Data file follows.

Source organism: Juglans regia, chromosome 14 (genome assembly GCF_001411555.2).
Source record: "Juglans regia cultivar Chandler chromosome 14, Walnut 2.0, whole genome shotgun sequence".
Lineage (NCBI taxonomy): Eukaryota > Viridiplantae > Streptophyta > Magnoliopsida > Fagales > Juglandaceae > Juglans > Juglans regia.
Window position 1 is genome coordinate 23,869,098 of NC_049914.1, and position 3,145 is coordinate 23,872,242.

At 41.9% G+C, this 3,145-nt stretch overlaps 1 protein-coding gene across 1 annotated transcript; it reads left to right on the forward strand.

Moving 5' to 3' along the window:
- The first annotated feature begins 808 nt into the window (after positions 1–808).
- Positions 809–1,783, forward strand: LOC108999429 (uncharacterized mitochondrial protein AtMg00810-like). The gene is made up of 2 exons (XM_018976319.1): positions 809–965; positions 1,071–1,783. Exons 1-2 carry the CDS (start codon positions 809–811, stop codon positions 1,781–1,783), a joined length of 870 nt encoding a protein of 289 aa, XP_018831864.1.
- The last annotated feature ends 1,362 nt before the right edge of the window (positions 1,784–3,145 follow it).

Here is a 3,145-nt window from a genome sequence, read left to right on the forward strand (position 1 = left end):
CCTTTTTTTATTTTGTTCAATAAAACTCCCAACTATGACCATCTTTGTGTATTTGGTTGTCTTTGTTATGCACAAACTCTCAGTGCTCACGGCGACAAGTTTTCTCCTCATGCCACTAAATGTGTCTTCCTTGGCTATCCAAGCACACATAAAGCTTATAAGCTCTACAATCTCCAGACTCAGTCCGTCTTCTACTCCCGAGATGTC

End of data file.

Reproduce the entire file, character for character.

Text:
Source organism: Juglans regia, chromosome 14 (genome assembly GCF_001411555.2).
Source record: "Juglans regia cultivar Chandler chromosome 14, Walnut 2.0, whole genome shotgun sequence".
Lineage (NCBI taxonomy): Eukaryota > Viridiplantae > Streptophyta > Magnoliopsida > Fagales > Juglandaceae > Juglans > Juglans regia.
Window position 1 is genome coordinate 23,869,098 of NC_049914.1, and position 3,145 is coordinate 23,872,242.

At 41.9% G+C, this 3,145-nt stretch overlaps 1 protein-coding gene across 1 annotated transcript; it reads left to right on the forward strand.

Moving 5' to 3' along the window:
- The first annotated feature begins 808 nt into the window (after positions 1–808).
- Positions 809–1,783, forward strand: LOC108999429 (uncharacterized mitochondrial protein AtMg00810-like). The gene is made up of 2 exons (XM_018976319.1): positions 809–965; positions 1,071–1,783. Exons 1-2 carry the CDS (start codon positions 809–811, stop codon positions 1,781–1,783), a joined length of 870 nt encoding a protein of 289 aa, XP_018831864.1.
- The last annotated feature ends 1,362 nt before the right edge of the window (positions 1,784–3,145 follow it).

Here is a 3,145-nt window from a genome sequence, read left to right on the forward strand (position 1 = left end):
CCTTTTTTTATTTTGTTCAATAAAACTCCCAACTATGACCATCTTTGTGTATTTGGTTGTCTTTGTTATGCACAAACTCTCAGTGCTCACGGCGACAAGTTTTCTCCTCATGCCACTAAATGTGTCTTCCTTGGCTATCCAAGCACACATAAAGCTTATAAGCTCTACAATCTCCAGACTCAGTCCGTCTTCTACTCCCGAGATGTC